Q: Within the SDGs, there is still a goal on Economic Growth (no.8) mostly measured in GDP . What’s your view on De-Growth?

A: I think GDP growth makes sense for very poor people (half the world population lives on less than 5 euros a day). As Kate Raworth says, we should be “agnostic” to growth. I don’t really care if GDP grows or declines as long as wellbeing, sustainability and equity are increasing.  

Q: We basically measure everything. If the values are “good”, then you get a label that says that (e.g. eco-labels). It becomes more about getting the values right rather than the reason why we are making those values, with companies just working to take the right boxes to get the label. How can we avoid wellbeing measurements following the same path?

A: Metrics are always flawed if they become a target. I don’t really know of a solution to this, but I do think that it is more important for companies to internalise the values of the wellbeing economy. Just adopting the metrics, but not the underlying values, will not be as effective.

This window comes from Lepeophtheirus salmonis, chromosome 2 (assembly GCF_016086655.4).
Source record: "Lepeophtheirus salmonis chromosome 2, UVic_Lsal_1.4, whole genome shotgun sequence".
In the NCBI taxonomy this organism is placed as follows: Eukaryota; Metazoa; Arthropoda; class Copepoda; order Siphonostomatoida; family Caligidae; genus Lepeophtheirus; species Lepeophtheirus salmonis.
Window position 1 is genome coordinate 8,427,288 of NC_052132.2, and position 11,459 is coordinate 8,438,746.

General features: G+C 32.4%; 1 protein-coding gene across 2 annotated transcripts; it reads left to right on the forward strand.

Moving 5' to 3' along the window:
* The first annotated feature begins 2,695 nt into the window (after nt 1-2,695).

Q: Do any of the indices include a measurement of hate crime and how minority groups are embraced or otherwise within a country?

A: There are dashboards looking at discrimination and inequalities, but not as extensively as your question seems to wish for.

Calling all femxle change makers! 

We’re accepting applications for the new 36×36 project, which will gather next generation femxle professionals from all over the world, to develop the pillars for our economic future. 

Why?